A new online community website is built and everyone sits back and waits for the action to happen. Emails go out as usual, ‘engaging’ discussion topics are added to try and prompt interaction, a community manager is hired to prod users to participate. But it just doesn’t work. You might get a few good bits of content here and there, but ultimately, it’s not really happening is it?! It’s here that I think Mark’s statement about the exchange of emotions hits home. If you want to build a sense of community it also needs to run through the very veins of your marketing and advertising strategy. An online community doesn’t sit independently to how people engage with your brand. I’m fairly confident that in 90% of cases where online communities struggle or fail, there’s a disjointed approach to community management and content publishing/marketing. In my experiences, these two things have always happened in different departments, with separate budgets and strategies.
My advice? If you can bring the content publishers/marketers and the online community managers together to think about the emotions within your community that you want to fire up, nurture or get a reaction from, you’ll be in a better position to build the much desired ‘sense of community’. Brian Massey (@bmassey) spoke about ‘relational triggers’ that will speak to the users you wish to engage and I’ll definitely be reading up more on this. In your community, what are the experiences that your users will relate to, and are these reflected in your online community and in your published content? If they are different – then this is likely to be a problem.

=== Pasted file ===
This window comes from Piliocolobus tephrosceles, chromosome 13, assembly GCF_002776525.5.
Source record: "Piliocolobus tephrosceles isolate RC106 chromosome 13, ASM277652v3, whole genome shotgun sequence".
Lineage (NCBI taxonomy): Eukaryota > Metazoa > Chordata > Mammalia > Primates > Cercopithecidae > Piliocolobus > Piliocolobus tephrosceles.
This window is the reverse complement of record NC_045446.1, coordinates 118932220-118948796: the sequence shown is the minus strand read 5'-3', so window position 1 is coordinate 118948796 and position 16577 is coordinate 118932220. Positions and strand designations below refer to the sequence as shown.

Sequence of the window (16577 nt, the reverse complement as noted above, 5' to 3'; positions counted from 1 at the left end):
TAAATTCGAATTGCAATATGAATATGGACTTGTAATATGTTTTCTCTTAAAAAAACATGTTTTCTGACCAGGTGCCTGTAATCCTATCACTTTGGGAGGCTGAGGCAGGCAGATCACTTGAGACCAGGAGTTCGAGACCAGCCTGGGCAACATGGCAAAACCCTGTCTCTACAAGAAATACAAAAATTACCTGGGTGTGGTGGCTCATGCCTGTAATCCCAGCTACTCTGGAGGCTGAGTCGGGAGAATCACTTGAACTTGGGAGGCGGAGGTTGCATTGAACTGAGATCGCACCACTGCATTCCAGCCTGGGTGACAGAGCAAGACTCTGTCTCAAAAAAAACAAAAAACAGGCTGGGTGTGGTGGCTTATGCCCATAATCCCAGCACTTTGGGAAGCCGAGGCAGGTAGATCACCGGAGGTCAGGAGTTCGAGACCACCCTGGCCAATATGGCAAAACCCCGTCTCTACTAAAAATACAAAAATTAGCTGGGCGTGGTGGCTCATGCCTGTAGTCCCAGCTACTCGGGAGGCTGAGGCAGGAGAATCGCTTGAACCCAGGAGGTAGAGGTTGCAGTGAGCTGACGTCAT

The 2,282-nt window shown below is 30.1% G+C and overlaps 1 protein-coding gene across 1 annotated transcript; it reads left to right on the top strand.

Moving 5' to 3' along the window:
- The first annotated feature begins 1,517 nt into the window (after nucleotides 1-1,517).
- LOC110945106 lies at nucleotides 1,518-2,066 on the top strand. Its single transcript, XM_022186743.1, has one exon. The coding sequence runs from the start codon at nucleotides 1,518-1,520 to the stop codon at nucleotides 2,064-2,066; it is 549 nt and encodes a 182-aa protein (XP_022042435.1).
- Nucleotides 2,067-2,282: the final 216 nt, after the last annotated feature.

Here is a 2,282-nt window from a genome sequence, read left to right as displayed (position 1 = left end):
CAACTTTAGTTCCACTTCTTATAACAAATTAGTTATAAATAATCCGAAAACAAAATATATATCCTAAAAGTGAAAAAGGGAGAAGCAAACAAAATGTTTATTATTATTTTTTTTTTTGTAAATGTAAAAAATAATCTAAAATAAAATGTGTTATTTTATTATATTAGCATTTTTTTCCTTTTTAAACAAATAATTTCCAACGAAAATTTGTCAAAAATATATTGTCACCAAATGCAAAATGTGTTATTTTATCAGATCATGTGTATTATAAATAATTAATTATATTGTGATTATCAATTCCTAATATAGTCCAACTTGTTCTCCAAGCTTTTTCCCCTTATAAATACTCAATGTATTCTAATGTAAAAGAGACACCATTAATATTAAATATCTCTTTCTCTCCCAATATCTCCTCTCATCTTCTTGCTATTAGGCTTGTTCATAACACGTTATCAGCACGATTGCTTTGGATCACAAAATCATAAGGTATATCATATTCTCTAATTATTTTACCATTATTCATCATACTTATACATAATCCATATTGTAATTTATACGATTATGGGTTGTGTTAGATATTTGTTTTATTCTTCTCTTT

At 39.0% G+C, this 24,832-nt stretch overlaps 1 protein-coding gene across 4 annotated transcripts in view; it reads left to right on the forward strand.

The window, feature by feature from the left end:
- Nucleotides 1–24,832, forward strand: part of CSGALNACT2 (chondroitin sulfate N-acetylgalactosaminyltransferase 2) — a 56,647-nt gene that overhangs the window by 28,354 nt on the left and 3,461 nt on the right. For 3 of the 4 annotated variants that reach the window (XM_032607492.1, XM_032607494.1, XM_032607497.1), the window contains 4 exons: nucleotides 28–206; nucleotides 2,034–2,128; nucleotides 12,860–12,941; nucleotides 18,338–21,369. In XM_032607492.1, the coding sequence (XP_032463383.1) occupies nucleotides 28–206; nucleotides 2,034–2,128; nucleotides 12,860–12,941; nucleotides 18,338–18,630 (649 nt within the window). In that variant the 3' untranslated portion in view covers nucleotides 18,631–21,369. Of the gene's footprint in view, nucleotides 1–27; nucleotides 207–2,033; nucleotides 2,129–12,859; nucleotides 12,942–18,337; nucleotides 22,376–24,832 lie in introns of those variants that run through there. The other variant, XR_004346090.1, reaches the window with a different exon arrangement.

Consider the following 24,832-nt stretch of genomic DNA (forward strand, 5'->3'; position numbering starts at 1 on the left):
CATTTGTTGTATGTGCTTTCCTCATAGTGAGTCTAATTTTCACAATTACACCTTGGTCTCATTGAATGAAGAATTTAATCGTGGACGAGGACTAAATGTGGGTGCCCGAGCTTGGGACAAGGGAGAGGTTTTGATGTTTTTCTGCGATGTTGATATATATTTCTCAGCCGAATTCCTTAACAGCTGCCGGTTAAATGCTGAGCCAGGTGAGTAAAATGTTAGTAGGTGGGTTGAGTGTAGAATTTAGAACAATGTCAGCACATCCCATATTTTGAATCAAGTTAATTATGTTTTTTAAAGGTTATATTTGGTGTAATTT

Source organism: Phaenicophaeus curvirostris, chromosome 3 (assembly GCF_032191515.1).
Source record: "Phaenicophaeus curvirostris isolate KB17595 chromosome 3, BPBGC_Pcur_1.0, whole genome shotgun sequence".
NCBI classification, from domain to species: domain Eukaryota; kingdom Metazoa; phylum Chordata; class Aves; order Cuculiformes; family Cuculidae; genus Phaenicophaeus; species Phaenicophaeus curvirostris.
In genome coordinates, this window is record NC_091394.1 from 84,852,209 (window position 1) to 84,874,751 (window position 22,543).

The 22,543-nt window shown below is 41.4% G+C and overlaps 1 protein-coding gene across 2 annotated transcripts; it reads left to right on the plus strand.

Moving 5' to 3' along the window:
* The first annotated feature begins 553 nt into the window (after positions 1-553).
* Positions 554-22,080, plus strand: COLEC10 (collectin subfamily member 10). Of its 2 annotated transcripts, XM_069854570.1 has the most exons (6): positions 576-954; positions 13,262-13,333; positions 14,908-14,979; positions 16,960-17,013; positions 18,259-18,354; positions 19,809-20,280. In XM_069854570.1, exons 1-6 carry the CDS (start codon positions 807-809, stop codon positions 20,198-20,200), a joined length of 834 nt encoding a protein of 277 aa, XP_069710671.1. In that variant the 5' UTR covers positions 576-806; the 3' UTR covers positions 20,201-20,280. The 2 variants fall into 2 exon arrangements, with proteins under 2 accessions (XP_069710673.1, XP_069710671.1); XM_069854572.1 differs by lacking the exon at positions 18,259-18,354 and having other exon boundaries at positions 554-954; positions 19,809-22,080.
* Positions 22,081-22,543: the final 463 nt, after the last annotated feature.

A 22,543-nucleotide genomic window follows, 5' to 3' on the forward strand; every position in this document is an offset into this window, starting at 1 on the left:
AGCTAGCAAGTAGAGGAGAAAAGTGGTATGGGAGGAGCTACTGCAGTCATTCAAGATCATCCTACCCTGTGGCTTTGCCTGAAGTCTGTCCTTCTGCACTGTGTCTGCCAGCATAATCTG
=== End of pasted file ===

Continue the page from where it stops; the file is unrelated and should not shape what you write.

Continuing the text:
I really want to emphasise that this applies equally to charities, public sector organisations and business – the brand isn’t something that’s just relevant to those working with consumers. We’re all consumers now, whether it’s of a service, product or cause. You have to spend the time thinking about the end-to-end journey of a member of your community – and going back to the red herring – this could be as far and wide as the people that experience the emotions of your community and you should be open to engaging each and every one of them.
There was so much I took away from the fantastic speakers on the day that I can’t possibly go into everything here (there is a round-up blog here though), but my final point has to echo Craig Sullivan (@optimiseordie). Craig was pretty adamant that we all need to get out of the office more. When was the last time you sent yourself one of your bulk emails and tried to read it on your mobile on the way home? Or when was the last time you spoke to a member of your community? The phrase we all know and hate is ‘eat your own dogfood’ – just put yourself in your community’s shoes. Some great starting points are to think about what the emotive layers of your community consist of and that’s something I’ll be thinking more about, but at the end of the day, you’ll pick this up pretty easily by getting out there and just talking to them.
I think there are loads to debate here and I certainly am open to challenge – it’s something I will be musing more about over the coming weeks. So get in touch if you’d like to chat more!